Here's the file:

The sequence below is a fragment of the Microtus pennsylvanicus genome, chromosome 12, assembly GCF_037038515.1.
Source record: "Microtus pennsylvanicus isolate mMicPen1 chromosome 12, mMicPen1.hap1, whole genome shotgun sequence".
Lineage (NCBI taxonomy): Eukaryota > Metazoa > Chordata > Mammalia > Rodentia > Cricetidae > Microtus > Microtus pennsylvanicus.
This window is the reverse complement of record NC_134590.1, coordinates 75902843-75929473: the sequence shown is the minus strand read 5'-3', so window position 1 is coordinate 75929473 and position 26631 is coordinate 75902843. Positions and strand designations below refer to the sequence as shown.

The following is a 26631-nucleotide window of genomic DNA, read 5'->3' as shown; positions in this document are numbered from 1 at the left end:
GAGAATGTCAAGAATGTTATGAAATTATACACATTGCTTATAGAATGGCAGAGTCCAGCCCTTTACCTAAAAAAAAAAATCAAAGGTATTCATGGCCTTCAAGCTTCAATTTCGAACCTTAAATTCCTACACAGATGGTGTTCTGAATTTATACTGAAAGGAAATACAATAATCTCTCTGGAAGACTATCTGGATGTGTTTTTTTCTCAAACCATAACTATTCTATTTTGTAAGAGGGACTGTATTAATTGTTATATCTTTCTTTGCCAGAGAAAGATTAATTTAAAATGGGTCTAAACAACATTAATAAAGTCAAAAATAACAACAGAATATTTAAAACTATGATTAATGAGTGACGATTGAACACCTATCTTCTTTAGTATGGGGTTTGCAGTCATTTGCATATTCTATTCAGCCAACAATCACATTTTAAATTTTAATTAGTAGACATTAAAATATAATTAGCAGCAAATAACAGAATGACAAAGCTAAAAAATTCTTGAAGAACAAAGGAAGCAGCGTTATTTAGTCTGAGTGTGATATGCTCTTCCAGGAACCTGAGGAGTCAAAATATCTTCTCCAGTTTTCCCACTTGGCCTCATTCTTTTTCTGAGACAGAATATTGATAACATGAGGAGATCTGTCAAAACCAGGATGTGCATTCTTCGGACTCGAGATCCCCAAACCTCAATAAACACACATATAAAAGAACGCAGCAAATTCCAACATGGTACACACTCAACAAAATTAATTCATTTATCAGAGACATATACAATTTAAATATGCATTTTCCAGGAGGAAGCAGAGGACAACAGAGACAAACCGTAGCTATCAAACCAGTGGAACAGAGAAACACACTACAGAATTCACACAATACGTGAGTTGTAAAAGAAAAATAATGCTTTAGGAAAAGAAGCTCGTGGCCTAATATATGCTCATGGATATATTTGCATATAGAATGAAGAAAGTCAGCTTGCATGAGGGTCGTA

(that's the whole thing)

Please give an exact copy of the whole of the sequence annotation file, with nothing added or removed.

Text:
The sequence below is a fragment of the Microtus pennsylvanicus genome, chromosome 12, assembly GCF_037038515.1.
Source record: "Microtus pennsylvanicus isolate mMicPen1 chromosome 12, mMicPen1.hap1, whole genome shotgun sequence".
Lineage (NCBI taxonomy): Eukaryota > Metazoa > Chordata > Mammalia > Rodentia > Cricetidae > Microtus > Microtus pennsylvanicus.
This window is the reverse complement of record NC_134590.1, coordinates 75902843-75929473: the sequence shown is the minus strand read 5'-3', so window position 1 is coordinate 75929473 and position 26631 is coordinate 75902843. Positions and strand designations below refer to the sequence as shown.

The following is a 26631-nucleotide window of genomic DNA, read 5'->3' as shown; positions in this document are numbered from 1 at the left end:
GAGAATGTCAAGAATGTTATGAAATTATACACATTGCTTATAGAATGGCAGAGTCCAGCCCTTTACCTAAAAAAAAAAATCAAAGGTATTCATGGCCTTCAAGCTTCAATTTCGAACCTTAAATTCCTACACAGATGGTGTTCTGAATTTATACTGAAAGGAAATACAATAATCTCTCTGGAAGACTATCTGGATGTGTTTTTTTCTCAAACCATAACTATTCTATTTTGTAAGAGGGACTGTATTAATTGTTATATCTTTCTTTGCCAGAGAAAGATTAATTTAAAATGGGTCTAAACAACATTAATAAAGTCAAAAATAACAACAGAATATTTAAAACTATGATTAATGAGTGACGATTGAACACCTATCTTCTTTAGTATGGGGTTTGCAGTCATTTGCATATTCTATTCAGCCAACAATCACATTTTAAATTTTAATTAGTAGACATTAAAATATAATTAGCAGCAAATAACAGAATGACAAAGCTAAAAAATTCTTGAAGAACAAAGGAAGCAGCGTTATTTAGTCTGAGTGTGATATGCTCTTCCAGGAACCTGAGGAGTCAAAATATCTTCTCCAGTTTTCCCACTTGGCCTCATTCTTTTTCTGAGACAGAATATTGATAACATGAGGAGATCTGTCAAAACCAGGATGTGCATTCTTCGGACTCGAGATCCCCAAACCTCAATAAACACACATATAAAAGAACGCAGCAAATTCCAACATGGTACACACTCAACAAAATTAATTCATTTATCAGAGACATATACAATTTAAATATGCATTTTCCAGGAGGAAGCAGAGGACAACAGAGACAAACCGTAGCTATCAAACCAGTGGAACAGAGAAACACACTACAGAATTCACACAATACGTGAGTTGTAAAAGAAAAATAATGCTTTAGGAAAAGAAGCTCGTGGCCTAATATATGCTCATGGATATATTTGCATATAGAATGAAGAAAGTCAGCTTGCATGAGGGTCGTA